Why I’m Applying for a Medical Card in a Recreationally Legal State
Although my home state (Washington state) legalized recreational cannabis in a 2012 vote, I recently decided to go through the process required to acquire a medical card. However, this isn’t the first time I’ve considered going through this process.
From my preliminary research, there are few benefits for acquiring a medical card in Washington State. For example, with a medical card, I will no longer be required to pay sales tax on cannabis. However, I’m having a hard time finding out exactly how much that is (i.e., how much I would save per purchase). One source I saw briefly, but couldn’t find again, said that I might save around 8% on all of my purchases in Spokane County (where I live). If the cost to get my authorization is $150, and I only spend about $40 a month on cannabis, I would only save about $40 in taxes a year according to that source. Although, because I couldn’t find it again, I’m not sure that’s entirely accurate. Also, I think that the medical card authorization has to be renewed every year and renewals are also $150. If my calculations are correct, I would actually lose $110 a year with a medical card.
Other benefits include the ability to grow up to 4 plants in my home. But I live in a small apartment with another human and 3 animals: a medium-sized dog, a large cat, and an average-sized cat. In other words, we don’t have a lot of extra space in our current living space. I could probably turn the front closet into a grow area since it has a door on it, but that’s also where the water heater is at, so it gets pretty warm in there sometimes. Maybe that would be a good thing, though? Either way, I’m not totally opposed to growing my own cannabis.
As I said earlier, I spend about $40 a month on cannabis, which is $480 a year. I estimate that the cost to manage 4-plants for a year is somewhere around $100 plus another $50 for all of the starter supplies I’ll buy the first time; a total of $150. If it costs $150 to grow my plants the first year, plus $150 for the authorization fee, I would spend about $300 in my first year. With a current yearly budget of about $480 minus $300 to start my first grow, I would save about $180.
With those savings, I could still afford to buy a sales-tax-free cartridge with my medical card. Or, I could take those savings and put them towards the purchase of a Pax 3 Vaporizer ($200-$250). Both options would allow me to discreetly consume cannabis in public. A cartridge is more ideal for airplane travel, as it’s indistinguishable from a tobacco cartridge. However, the Pax 3 Vaporizer can be used for dry herb and extracts. I rarely travel, so as a result, I would probably purchase the Pax Vaporizer to consume my own product more often. If I have to travel by plane at any point, I could just factor in the cost of a cartridge. Although, I’ve seen people take their Pax 3 on a plane without issue.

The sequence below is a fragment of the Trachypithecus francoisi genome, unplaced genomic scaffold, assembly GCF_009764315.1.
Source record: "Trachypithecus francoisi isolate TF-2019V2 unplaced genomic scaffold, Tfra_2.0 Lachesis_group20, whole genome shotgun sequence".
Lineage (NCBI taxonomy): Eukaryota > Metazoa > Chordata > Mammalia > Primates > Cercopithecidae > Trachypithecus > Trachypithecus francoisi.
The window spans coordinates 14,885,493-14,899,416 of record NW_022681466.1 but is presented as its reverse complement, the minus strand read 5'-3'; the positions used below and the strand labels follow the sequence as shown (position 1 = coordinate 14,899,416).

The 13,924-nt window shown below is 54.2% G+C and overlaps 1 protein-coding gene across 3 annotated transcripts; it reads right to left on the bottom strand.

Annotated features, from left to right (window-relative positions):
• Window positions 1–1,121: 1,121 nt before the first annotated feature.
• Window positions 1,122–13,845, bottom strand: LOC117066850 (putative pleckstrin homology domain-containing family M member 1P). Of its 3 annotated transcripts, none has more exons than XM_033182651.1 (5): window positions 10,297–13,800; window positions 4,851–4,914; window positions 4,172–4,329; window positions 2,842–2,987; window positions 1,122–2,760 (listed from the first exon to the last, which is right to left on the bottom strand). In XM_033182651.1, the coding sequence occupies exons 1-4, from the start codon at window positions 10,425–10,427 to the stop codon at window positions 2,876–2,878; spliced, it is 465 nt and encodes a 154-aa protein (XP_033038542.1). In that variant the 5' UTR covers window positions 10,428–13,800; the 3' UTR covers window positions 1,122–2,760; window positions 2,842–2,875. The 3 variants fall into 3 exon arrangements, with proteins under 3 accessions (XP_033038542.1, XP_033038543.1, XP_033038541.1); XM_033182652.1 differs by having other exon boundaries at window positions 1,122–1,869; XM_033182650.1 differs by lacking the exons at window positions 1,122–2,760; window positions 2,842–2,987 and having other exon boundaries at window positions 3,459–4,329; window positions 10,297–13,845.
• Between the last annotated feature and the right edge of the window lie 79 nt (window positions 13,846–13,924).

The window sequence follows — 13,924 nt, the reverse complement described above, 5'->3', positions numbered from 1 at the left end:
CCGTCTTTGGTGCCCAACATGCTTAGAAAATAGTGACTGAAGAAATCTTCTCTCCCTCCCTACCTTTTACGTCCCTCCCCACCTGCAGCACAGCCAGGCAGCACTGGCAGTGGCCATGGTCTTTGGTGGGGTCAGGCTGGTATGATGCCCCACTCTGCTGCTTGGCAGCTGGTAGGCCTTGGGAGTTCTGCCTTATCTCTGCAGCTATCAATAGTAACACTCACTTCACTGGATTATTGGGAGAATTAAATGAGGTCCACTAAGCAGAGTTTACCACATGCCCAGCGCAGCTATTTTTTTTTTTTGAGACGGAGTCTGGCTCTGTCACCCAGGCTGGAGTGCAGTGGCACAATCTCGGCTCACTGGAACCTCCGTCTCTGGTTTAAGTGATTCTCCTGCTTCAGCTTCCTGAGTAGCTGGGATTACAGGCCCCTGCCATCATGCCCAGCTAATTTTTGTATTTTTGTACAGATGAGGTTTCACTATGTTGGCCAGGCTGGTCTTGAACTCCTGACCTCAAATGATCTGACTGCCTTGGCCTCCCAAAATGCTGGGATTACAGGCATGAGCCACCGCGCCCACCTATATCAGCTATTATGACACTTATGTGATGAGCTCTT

So what’s next?
According to Washington State law, any of the following healthcare practitioners is allowed to authorization cannabis for medicinal use as long as they are licensed to practice in Washington State:
- Medical Doctor (MD)
- Physician Assistant (PA)
- Osteopathic Physician (DO)
- Osteopathic Physician Assistant (DOA)
- Naturopathic Physician (ND)
- Advanced Registered Nurse Practitioner (ARNP)
Therefore, my current primary care provider (who is an ARNP) should be able to (a) fill out the authorization form; and, (b) that should eliminate the $150 cost. I will have to go into my appointment fully prepared, because we have talked about this previously. However, her concern was that she didn’t have the right licensing. Which leads me to believe that she has been misinformed about the laws. If that’s true, who else could I help with this process?
As a result, my next step is to schedule an appointment with my primary care provider. Whether or not this process ultimately saves me money, I’m hoping that the awareness I can spread along the way helps others in need of information. Cannabis should be accessible to those who need it, but it’s really not that accessible for low-income people as it stands now. If my primary care provider is unable/unwilling to help me, I’ll schedule a medication appointment with my pain doctor and start the conversation with them.
Stay tuned because I will be documenting this process along the way. I’m excited to share my findings with you! If you’re in Washington State and have a medical card, please share any advice you might have for me in the comments below.